I have better advice. Act the way you feel- that is a fine indicator of how well you're aging
We can be so quick to tell others to "act their age" when someone is being childish. While that makes some sense, allowing ourselves to be child-like is one of the great fountains of youth.
I may not be much of a fan- at least for myself- of being told to act my age since I am homing in on 70. That said, in this article I want to attack the assumption that first, there is a certain way to behave at any given point, and second, the way that our own internal clock can in so many ways change how swiftly we age into decrepitude.
Which, by the way, is not inevitable. That begins between our ears.
First, let me share Claudia Hammon's piece which inspired mine:
From the piece, here are some tidbits.
When asked when old age starts, here's how some folks' responses taught the researchers:
Answers varied of course, but what Kuper and Marmot found was that those people who thought old age began earlier were more likely to have had a heart attack, to be suffering from heart disease or be in poor physical health generally when they were followed up six to nine years later.
People who say that old age sets in at an earlier age may also be more fatalistic and less likely to seek help for medical conditions or to adopt healthier routines, believing that decline is inevitable. They may, for instance, assume that older people are frail and so deliberately start walking more slowly and taking it easy when this is exactly what they shouldn't be doing for the sake of their physical and mental health.
But here's the other piece, the one I live by:
...Becca Levy from the Yale School of Public Health, using data from the Ohio Longitudinal Study of Aging and Retirement, also produced some extraordinary findings. The Ohio study had followed imore than a thousand people who were at least 50 at the time.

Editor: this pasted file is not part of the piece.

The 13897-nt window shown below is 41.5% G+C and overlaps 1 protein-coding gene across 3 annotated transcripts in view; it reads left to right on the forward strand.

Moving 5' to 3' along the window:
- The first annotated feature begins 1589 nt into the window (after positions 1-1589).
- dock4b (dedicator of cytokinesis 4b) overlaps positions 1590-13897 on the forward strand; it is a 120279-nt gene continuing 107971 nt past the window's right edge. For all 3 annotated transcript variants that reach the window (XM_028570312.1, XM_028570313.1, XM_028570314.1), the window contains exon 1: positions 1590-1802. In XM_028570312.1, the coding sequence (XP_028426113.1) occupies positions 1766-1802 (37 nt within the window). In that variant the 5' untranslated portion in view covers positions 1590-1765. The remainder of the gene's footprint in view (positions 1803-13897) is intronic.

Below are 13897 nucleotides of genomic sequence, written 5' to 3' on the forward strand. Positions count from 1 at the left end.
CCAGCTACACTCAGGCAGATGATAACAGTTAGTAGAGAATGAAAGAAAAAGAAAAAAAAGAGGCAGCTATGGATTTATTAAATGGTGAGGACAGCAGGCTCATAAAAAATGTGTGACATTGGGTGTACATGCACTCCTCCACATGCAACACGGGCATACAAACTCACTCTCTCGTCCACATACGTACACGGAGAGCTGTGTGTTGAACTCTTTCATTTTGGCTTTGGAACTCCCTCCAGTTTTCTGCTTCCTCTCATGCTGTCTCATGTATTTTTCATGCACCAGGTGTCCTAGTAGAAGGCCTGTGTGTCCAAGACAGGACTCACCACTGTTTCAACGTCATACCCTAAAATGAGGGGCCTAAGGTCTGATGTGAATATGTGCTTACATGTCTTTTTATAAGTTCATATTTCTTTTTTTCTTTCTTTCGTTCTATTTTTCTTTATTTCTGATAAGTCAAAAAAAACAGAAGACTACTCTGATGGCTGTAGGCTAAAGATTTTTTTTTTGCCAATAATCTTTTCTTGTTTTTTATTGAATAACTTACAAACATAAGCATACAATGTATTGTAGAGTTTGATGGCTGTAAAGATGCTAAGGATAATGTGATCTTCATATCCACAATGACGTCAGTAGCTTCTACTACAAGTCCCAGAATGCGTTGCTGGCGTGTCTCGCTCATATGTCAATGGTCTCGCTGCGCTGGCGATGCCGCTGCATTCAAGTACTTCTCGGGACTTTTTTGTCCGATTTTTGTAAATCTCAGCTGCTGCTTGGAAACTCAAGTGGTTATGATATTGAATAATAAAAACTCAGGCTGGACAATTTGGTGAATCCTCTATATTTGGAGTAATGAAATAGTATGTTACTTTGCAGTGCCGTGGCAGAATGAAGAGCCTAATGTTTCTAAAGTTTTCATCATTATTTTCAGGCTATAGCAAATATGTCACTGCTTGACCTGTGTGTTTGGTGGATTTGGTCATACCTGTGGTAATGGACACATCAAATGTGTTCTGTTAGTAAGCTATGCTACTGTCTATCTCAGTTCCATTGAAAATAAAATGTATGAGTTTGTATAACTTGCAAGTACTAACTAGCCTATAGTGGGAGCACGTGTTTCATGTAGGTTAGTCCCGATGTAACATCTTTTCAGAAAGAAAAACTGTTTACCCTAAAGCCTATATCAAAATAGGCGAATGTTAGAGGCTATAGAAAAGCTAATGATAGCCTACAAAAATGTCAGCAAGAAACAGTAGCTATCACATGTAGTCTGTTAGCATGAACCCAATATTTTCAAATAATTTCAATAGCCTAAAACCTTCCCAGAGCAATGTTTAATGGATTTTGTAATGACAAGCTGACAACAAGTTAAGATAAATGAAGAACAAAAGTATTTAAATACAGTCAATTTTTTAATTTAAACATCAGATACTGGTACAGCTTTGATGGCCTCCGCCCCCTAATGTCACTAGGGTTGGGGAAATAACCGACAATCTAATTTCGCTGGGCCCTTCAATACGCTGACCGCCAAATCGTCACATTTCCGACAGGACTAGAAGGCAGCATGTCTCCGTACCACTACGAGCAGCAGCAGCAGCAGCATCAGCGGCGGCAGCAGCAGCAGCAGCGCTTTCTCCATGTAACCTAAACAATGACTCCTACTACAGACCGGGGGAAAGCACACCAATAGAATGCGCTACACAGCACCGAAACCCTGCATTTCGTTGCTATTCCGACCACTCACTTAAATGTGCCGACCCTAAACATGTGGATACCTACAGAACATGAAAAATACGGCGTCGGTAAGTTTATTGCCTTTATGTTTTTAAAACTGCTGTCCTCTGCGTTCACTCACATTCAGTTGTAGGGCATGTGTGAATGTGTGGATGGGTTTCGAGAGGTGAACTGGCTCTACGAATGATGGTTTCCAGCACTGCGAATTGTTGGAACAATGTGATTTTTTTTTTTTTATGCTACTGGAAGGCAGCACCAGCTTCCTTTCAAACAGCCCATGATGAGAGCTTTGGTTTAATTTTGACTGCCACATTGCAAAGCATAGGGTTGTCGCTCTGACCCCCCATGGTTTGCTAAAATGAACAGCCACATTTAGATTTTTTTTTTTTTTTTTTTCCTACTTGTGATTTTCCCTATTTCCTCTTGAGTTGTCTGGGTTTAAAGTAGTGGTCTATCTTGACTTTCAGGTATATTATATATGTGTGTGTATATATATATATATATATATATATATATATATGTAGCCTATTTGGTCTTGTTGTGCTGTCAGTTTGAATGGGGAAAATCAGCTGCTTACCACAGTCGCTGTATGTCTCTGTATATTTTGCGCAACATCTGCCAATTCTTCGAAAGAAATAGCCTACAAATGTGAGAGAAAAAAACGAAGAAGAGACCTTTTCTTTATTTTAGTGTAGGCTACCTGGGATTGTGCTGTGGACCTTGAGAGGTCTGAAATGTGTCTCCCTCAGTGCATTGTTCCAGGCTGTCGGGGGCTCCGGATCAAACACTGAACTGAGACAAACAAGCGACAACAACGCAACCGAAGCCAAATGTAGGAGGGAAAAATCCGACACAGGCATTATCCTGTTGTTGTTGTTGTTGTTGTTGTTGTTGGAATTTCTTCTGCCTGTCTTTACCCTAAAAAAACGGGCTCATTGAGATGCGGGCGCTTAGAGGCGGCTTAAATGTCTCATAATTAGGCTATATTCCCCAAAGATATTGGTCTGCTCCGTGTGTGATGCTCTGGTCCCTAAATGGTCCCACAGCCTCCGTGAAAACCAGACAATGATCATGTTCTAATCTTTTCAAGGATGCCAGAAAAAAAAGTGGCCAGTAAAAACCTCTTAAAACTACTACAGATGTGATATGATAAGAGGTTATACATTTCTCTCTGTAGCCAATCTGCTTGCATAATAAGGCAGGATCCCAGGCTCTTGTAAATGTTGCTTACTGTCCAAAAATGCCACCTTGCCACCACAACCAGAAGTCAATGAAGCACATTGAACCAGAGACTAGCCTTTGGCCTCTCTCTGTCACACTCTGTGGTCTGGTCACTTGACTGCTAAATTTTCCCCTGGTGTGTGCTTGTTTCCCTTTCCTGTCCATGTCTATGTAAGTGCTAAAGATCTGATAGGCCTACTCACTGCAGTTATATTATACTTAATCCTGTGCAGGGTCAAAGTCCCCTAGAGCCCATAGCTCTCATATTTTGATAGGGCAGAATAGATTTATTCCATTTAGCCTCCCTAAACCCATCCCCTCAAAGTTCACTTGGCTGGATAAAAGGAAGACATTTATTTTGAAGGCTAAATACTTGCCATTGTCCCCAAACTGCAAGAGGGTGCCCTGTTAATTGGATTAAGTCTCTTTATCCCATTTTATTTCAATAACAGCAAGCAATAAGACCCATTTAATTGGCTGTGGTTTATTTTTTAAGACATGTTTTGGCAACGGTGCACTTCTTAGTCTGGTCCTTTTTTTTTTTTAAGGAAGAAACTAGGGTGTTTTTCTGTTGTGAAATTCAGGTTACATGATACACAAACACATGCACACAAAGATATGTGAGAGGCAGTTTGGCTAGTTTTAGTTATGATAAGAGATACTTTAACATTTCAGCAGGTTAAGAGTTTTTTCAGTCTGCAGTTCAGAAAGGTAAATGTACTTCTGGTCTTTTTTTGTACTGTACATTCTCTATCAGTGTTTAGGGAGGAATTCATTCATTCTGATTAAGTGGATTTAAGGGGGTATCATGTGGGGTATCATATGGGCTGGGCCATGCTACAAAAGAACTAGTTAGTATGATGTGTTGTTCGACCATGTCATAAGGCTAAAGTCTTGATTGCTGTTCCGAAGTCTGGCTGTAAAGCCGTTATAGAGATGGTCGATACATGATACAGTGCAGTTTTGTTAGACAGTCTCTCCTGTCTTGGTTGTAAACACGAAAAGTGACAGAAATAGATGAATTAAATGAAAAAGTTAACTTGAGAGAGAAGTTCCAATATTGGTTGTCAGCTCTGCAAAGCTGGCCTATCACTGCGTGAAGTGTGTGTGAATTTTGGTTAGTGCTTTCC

She found that people who had positive ideas about their own ageing (who agreed with comments such as "I have as much pep as last year" and who disagreed that as you get older you get less useful) lived for an average of 22.6 years after they first participated in the study, while the people who felt less positively about ageing lived for just 15 years more on average. (author bolded)
People who saw old age more positively, as a time to learn new things and make new plans, for example, lived longer on average
So. Act your age? Absolutely. I feel about 45 or 50. How do YOU feel?
We are so focused on being right about what we believe, if in fact we believe in our heart of hearts that we are SO OLD at thirty, then we are indeed old at thirty. This is a claim I see often on social media (gimme a break,please) and which cost us a talented woman who did in fact end her life at thirty:
While you and I might argue strenuously about mental illness, I wonder how much said "mental illness" is the result of talking ourselves into believing we are old when, in fact, we are truly still young?
Certainly Ms. Kryst, compared to me, was very very young. But somewhere in her psyche, and that of far too many of us, we have already decided we're old and useless. That is costing us joy, happiness, creativity, productivity, even lives.
To that then, let me point out (and this is a second posting in case you didn't see this the first time):
This has nothing to do with reality. This kind of ageism is based in the fear-mongering profiteering of American consumerism. One of my favorite topics, for as I age into my seventies, I am taking this on full-bore.